Great Lent: Going Deeper

The season of Lent is upon us! Have we noticed it yet? Lent is something that seems completely out of place in the world today, a holdover from some earlier time. We have seen our Roman neighbors virtually drop the season of Lent from the calendar. It has sadly been reduced to abstinence from meat on Friday (if you under 65 years of age). Gone also are the Lenten devotions of the past in many parishes.

Why does the Orthodox Church continue to make such a fuss about Lent, and what about all of those pesky Lenten regulations such as fasting and weekday services? Is this necessary in the modern world?

There is a story about an Orthodox monk walking down the street in the middle of Atlanta, Georgia, dressed in his rasson, wearing his hair and beard in the monastic fashion and carrying his “chotki” or prayer rope. An onlooker, of “evangelical” bent, stopped him and inquired as to why he burdened himself with these “external things – these rocks that are only empty works. Doesn’t the Bible teach that salvation is through faith and not works?”  The monk answered:

“A man carrying a bag of rocks will soon complain of their burden. But a man carrying the same weight in diamonds will hardly notice the load, contemplating the wealth of the diamonds. I do not consider these observances to be meaningless rocks, but diamonds cut by faith.  So I hardly notice the load!”

If we perceive the burden of Lent to consist of “rocks,” then it will be a burden, indeed, and we will excuse ourselves from all or part of it. If, on the other hand, we perceive Lent to consist of diamonds, we will be eager to seek more of its burden.

St. John Chrysostom wrote:

“The fathers did well when they came to our aid and established for us the practice of this Lenten Fast. As soon as the season of Lent draws near, even the laziest of men rouses himself, even though no one counsels or advises him. Why? He gets counsel from the season of Lent ” (Against the Jews III:6).

In reality, Lent presents to us the essence of the “Life in Christ,” a life that must be centered on repentance and the acceptance of the Cross of Christ. Unfortunately, Lent has often been reduced to a change in diet twice a week and several minutes going over an examination of conscience in preparation for our annual brief confession. Since we do not feel that this minimal effort has had any value in moving us toward God, we fail to see any purpose for it. But the failure is not with Lent, but with us in that we have been willing to accept “minimums” as “maximums.” In the 1930’s, a prominent liturgical scholar observed “minimums become maximums.”  In short the least that people are asked to observe becomes the most they will observe. This is illustrated quite well with the reception of the Eucharist. The Church requires it members to receive the Sacraments a minimum of once a year. For many people, that is the maximum they will ever receive. His Eminence, Metropolitan Nicholas, and before him Bishops John and Metropolitan Orestes, carefully specified in their Lenten messages “minimum” rules for Lenten fasting. Yes, these are minimum rules which our hierarchs in their wisdom have established because they know that many people could not or would not observe the “sterner measures which the Church has handed down to us.” However, it is these “sterner measures” that they recommend each year to those who are able (The Ascetic Fathers always recommended a light and steady rule to one which was stern and soon broken).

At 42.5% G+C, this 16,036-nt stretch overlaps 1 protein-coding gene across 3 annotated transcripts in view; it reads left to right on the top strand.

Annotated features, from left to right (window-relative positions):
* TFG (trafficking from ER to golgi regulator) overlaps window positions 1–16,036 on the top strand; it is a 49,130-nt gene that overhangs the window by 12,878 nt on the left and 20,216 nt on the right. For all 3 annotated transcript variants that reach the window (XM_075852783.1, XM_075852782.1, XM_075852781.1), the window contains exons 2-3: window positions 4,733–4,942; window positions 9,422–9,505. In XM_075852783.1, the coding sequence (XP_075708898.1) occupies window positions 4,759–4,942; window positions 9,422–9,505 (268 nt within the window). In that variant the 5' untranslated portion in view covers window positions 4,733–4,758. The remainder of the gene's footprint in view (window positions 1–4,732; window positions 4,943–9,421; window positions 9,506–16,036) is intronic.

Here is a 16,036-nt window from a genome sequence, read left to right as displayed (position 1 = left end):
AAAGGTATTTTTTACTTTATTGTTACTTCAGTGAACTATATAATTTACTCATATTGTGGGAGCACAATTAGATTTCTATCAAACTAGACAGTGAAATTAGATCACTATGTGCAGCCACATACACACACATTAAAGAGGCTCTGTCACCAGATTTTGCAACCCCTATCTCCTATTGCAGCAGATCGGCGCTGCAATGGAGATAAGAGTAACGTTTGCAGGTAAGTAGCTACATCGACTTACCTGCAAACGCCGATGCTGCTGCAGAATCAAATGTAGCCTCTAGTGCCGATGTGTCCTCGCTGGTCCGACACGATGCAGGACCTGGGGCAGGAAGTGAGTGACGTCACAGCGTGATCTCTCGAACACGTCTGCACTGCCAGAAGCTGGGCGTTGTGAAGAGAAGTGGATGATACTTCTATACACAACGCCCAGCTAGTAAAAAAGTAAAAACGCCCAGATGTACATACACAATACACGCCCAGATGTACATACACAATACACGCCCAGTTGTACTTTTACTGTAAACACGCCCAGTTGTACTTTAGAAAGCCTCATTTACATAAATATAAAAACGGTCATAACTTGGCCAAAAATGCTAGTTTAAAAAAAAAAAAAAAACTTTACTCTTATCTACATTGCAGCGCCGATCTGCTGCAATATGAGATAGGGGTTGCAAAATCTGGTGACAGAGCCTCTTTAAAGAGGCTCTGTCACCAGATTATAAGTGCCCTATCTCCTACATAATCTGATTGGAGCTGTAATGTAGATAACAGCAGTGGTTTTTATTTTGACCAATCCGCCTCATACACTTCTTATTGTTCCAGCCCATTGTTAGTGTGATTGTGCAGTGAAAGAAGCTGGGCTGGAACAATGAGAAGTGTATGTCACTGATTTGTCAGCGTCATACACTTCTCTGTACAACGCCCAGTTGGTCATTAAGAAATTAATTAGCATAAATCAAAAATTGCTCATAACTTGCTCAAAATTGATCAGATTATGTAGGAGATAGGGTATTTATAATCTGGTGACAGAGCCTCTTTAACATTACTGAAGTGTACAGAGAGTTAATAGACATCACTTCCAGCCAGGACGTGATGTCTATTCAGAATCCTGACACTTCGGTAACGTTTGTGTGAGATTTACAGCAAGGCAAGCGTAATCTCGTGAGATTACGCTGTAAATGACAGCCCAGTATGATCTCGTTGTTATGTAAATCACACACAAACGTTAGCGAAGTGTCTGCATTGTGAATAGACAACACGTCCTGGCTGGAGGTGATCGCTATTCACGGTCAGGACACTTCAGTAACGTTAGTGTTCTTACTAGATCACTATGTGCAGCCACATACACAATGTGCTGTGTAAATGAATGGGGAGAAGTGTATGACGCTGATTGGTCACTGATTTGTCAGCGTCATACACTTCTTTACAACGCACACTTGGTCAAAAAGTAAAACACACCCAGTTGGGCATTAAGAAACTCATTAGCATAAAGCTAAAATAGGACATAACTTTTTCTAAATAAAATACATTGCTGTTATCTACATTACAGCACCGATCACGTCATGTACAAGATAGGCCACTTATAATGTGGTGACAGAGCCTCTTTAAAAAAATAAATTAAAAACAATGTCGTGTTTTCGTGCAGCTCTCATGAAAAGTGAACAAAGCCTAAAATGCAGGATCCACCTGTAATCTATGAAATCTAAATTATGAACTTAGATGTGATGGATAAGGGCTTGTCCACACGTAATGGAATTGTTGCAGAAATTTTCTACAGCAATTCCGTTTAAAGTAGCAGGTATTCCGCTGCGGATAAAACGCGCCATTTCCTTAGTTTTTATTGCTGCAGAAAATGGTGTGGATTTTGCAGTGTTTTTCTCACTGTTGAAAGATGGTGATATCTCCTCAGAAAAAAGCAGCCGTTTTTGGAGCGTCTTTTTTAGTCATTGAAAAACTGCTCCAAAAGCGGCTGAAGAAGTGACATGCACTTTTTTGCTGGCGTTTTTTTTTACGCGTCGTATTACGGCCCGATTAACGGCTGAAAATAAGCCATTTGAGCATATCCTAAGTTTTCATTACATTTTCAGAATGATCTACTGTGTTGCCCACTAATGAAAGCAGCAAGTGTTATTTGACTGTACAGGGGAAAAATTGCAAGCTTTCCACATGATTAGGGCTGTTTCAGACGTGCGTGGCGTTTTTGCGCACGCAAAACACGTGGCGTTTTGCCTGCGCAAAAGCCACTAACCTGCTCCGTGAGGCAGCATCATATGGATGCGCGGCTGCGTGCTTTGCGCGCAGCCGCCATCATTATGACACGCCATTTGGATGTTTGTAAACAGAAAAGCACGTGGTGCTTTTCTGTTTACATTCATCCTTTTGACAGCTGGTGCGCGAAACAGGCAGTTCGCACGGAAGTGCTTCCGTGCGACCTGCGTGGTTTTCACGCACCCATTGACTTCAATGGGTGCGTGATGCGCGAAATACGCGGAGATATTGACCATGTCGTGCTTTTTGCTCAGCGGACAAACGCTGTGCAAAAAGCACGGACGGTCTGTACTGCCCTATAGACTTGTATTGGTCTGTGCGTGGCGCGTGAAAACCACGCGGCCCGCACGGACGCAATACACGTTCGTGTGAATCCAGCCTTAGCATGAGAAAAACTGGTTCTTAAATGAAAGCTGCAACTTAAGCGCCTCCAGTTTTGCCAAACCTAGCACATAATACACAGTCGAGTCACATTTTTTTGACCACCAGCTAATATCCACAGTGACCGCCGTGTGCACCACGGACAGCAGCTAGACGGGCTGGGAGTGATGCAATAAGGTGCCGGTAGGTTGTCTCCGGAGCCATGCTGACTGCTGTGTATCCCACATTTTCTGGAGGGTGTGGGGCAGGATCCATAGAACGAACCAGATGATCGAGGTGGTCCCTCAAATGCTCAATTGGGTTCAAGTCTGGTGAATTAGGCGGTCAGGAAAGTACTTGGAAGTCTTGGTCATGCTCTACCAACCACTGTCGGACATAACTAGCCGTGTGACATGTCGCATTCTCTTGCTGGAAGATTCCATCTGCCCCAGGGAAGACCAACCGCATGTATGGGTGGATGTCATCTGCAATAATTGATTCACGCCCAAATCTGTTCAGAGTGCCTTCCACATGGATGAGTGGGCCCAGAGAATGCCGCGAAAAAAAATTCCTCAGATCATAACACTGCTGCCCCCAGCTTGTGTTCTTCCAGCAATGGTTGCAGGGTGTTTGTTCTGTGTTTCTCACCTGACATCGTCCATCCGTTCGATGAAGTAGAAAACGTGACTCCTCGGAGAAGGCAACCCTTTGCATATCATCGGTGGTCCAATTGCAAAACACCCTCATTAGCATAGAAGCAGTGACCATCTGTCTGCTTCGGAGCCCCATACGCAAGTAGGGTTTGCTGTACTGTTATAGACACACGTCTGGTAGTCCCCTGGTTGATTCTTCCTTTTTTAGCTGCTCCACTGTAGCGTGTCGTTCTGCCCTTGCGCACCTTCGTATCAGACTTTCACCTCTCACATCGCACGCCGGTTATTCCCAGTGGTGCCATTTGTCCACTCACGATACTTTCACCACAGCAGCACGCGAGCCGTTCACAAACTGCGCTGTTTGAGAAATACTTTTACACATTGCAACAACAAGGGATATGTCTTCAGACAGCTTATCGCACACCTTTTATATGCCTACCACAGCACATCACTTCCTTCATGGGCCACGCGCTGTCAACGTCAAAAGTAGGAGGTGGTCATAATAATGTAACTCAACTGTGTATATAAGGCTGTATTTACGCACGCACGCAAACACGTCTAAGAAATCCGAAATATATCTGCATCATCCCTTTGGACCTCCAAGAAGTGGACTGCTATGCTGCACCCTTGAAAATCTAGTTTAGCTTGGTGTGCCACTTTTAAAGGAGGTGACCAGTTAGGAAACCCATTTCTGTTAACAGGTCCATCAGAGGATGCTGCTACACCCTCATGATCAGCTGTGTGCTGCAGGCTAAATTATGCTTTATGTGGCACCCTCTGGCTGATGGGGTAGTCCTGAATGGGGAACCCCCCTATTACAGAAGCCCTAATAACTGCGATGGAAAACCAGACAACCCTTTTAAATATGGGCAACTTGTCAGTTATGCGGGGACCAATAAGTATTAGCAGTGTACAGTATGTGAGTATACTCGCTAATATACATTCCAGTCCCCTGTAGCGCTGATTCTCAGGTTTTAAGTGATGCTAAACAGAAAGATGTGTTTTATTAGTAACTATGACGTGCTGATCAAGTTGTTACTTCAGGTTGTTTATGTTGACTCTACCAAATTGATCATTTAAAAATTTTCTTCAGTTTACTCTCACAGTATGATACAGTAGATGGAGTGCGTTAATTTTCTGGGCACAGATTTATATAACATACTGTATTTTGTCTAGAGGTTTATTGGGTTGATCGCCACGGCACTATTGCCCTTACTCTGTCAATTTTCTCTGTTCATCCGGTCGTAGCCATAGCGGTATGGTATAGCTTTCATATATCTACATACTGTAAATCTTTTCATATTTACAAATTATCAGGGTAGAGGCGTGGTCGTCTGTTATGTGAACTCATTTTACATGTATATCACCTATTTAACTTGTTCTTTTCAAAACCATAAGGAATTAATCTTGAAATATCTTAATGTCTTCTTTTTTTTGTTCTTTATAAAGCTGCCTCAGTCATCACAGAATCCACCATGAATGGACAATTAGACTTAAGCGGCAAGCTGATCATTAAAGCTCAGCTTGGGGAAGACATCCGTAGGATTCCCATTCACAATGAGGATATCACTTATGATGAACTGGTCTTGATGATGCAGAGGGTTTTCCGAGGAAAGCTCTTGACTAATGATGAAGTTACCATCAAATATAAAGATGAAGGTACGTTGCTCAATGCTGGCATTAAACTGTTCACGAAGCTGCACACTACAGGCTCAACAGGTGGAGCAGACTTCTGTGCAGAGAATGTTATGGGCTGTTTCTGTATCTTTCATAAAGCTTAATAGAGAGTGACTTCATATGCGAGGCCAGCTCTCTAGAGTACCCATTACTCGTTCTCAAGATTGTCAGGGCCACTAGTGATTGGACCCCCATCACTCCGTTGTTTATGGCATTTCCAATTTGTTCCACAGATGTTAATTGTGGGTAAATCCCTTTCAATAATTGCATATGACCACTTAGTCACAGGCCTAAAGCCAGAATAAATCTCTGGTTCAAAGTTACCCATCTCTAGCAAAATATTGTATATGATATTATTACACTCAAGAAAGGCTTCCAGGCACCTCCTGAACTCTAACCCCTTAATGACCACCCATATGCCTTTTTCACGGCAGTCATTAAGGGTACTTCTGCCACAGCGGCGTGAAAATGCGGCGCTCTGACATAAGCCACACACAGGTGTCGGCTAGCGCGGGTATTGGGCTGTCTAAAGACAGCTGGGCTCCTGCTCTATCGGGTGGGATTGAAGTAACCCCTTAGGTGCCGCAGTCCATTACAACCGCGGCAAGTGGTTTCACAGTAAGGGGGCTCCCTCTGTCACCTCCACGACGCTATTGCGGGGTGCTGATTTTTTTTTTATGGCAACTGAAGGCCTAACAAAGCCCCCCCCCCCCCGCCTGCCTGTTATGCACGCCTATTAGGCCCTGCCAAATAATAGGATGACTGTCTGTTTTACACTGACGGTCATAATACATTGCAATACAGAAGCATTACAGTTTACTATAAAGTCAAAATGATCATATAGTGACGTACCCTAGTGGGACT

When the time for the annual confession comes along, we often may spend several minutes in contemplation of the previous year and prepare for confession as if we were preparing our tax form. In preparing our taxes we figure out what we owe the government and what is ours to keep. In preparing for confession we figure out what we “owe” God. Amazingly, it never seems to be very much more than minimal repentance for some bad language, the occasional Friday hamburger and several other minor offenses. This we dutifully render to God, and like the IRS, He will hopefully leave us alone for another year. When the minimums of the spiritual life become the maximums, spirituality degenerates into a lukewarm formality. Fasting, confession, repentance, prayer, Eucharist, etc., all lose their essential meaning and become “burdensome obligations.”

Tragically, there is no “minimum heaven.” God does not deal in minimums but in maximums – just look at the Cross. We want the maximum from God. Isn’t it time we started giving the maximum to God? This Lent, resolve to go beyond the minimums. Dare yourself to fast more often, not to provide reason to boast, but to show your love for God and the gift of His Son. When you prepare for Confession, don’t read those legalistic “examination of consciences,” but ask yourself one question: “What is there in my life that I would be ashamed for Christ to know about?” Ask for the courage and strength to confess it now, rather than to be accused before His Judgment Seat. Resolve to go to confession more often, remembering the words of St. John: “If we say we have not sinned then we make God out to be a liar” (1 John 1:10).  Finally, let us resolve to prepare and receive the Eucharist – not the minimum, but the maximum. If we wish to spend eternity with Christ in heaven, we must realize that eternity is now. Let us prepare for it by giving God our maximum, not our minimum. Lent will then become for us, not a burden, but a time for gathering diamonds in sorrow for our sins. We will rejoice in the grace of repentance that God pours into our hearts.

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